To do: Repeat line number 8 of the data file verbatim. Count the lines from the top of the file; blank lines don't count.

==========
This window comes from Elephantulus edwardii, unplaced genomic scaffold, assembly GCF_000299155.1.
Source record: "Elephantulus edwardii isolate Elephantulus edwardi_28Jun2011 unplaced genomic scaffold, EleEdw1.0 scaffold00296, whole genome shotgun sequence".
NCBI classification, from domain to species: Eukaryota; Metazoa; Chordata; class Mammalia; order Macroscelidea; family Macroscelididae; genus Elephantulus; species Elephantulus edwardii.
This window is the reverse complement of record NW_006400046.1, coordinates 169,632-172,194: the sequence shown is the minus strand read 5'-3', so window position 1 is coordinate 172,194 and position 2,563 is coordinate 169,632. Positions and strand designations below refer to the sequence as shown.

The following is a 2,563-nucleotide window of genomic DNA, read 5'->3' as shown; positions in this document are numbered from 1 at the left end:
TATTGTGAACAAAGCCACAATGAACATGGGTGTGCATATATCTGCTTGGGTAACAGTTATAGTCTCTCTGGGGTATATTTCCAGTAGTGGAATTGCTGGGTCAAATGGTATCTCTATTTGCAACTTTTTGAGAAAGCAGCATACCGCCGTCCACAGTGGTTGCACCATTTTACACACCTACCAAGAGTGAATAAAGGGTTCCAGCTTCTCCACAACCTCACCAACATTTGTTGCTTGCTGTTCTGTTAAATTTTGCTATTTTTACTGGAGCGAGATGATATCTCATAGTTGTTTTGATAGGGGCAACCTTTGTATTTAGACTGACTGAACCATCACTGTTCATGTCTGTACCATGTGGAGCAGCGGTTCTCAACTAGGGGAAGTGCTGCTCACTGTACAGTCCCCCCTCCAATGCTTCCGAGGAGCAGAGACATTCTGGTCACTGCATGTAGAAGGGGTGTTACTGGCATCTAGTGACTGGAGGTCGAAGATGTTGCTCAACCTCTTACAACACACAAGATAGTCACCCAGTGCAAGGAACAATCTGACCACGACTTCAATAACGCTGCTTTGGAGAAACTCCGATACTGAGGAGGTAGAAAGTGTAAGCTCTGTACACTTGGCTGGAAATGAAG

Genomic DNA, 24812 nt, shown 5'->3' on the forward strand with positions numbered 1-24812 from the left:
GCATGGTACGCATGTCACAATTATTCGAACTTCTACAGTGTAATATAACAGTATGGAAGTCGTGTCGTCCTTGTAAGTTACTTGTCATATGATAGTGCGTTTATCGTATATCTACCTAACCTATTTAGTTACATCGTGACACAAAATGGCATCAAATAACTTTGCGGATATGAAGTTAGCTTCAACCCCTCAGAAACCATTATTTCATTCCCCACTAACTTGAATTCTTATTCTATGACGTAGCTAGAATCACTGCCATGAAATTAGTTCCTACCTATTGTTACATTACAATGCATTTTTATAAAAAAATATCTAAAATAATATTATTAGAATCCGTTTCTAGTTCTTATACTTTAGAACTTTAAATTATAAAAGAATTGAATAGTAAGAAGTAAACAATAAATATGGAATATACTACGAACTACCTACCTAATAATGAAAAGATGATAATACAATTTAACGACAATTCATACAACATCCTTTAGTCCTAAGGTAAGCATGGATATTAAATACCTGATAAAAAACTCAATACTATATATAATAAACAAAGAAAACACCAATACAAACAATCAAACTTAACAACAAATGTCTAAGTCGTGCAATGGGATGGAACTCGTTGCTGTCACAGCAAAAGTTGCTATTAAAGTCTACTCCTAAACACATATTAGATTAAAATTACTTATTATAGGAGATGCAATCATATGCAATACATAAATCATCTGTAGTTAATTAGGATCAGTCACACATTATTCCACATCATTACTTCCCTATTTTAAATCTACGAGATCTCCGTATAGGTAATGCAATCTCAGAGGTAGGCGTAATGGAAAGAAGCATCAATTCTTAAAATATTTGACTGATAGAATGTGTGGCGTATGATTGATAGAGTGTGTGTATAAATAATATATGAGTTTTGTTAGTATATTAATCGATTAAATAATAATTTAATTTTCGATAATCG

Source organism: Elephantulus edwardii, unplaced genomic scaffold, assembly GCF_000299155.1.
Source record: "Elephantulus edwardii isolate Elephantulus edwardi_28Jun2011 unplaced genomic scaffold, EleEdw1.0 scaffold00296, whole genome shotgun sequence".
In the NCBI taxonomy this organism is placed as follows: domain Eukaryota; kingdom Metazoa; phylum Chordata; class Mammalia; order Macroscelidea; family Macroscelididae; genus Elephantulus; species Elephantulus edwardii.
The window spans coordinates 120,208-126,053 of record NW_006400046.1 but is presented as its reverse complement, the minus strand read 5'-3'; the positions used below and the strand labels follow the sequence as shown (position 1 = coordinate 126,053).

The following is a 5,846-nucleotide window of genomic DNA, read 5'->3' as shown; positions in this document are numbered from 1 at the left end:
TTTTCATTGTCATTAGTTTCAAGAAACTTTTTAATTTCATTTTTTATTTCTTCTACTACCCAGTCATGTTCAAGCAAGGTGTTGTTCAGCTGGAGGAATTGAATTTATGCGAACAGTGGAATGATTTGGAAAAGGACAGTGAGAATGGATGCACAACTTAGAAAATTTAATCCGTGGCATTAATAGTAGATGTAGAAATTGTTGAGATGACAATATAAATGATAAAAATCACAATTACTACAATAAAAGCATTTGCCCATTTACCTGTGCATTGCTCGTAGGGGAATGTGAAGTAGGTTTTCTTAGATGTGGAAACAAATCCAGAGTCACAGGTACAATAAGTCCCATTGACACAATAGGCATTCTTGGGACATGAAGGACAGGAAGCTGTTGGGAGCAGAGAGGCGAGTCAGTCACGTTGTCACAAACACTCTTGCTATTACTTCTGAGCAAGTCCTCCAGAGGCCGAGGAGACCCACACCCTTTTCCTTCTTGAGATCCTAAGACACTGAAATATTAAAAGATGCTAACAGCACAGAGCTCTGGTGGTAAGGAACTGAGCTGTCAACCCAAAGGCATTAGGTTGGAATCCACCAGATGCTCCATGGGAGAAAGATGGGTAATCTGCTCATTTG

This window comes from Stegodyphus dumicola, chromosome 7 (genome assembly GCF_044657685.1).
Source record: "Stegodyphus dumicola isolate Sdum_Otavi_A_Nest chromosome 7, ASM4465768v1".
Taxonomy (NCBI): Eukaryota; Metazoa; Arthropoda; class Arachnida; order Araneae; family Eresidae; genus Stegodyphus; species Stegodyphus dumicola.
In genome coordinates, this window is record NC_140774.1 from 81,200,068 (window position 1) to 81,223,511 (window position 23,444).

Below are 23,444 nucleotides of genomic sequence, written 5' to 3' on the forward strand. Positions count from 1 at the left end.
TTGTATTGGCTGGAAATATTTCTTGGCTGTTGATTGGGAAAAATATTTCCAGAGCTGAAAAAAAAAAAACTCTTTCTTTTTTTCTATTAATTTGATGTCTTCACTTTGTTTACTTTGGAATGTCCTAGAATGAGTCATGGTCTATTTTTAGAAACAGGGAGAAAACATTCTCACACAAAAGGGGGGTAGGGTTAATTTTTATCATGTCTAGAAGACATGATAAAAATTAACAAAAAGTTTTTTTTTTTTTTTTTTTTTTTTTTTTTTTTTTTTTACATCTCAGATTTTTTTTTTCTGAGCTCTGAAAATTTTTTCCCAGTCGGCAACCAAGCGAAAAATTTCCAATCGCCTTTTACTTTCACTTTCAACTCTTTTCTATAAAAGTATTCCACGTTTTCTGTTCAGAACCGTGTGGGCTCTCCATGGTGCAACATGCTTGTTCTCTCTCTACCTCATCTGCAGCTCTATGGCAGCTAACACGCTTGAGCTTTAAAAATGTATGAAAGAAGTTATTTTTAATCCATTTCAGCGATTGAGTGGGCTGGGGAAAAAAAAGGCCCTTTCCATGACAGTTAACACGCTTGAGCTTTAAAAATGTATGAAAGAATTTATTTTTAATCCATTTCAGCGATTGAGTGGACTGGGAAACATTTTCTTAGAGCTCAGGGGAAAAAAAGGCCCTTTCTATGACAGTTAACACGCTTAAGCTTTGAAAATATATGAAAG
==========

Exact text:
GCATGGTACGCATGTCACAATTATTCGAACTTCTACAGTGTAATATAACAGTATGGAAGTCGTGTCGTCCTTGTAAGTTACTTGTCATATGATAGTGCGTTTATCGTATATCTACCTAACCTATTTAGTTACATCGTGACACAAAATGGCATCAAATAACTTTGCGGATATGAAGTTAGCTTCAACCCCTCAGAAACCATTATTTCATTCCCCACTAACTTGAATTCTTATTCTATGACGTAGCTAGAATCACTGCCATGAAATTAGTTCCTACCTATTGTTACATTACAATGCATTTTTATAAAAAAATATCTAAAATAATATTATTAGAATCCGTTTCTAGTTCTTATACTTTAGAACTTTAAATTATAAAAGAATTGAATAGTAAGAAGTAAACAATAAATATGGAATATACTACGAACTACCTACCTAATAATGAAAAGATGATAATACAATTTAACGACAATTCATACAACATCCTTTAGTCCTAAGGTAAGCATGGATATTAAATACCTGATAAAAAACTCAATACTATATATAATAAACAAAGAAAACACCAATACAAACAATCAAACTTAACAACAAATGTCTAAGTCGTGCAATGGGATGGAACTCGTTGCTGTCACAGCAAAAGTTGCTATTAAAGTCTACTCCTAAACACATATTAGATTAAAATTACTTATTATAGGAGATGCAATCATATGCAATACATAAATCATCTGTAGTTAATTAGGATCAGTCACACATTATTCCACATCATTACTTCCCTATTTTAAATCTACGAGATCTCCGTATAGGTAATGCAATCTCAGAGGTAGGCGTAATGGAAAGAAGCATCAATTCTTAAAATATTTGACTGATAGAATGTGTGGCGTATGATTGATAGAGTGTGTGTATAAATAATATATGAGTTTTGTTAGTATATTAATCGATTAAATAATAATTTAATTTTCGATAATCG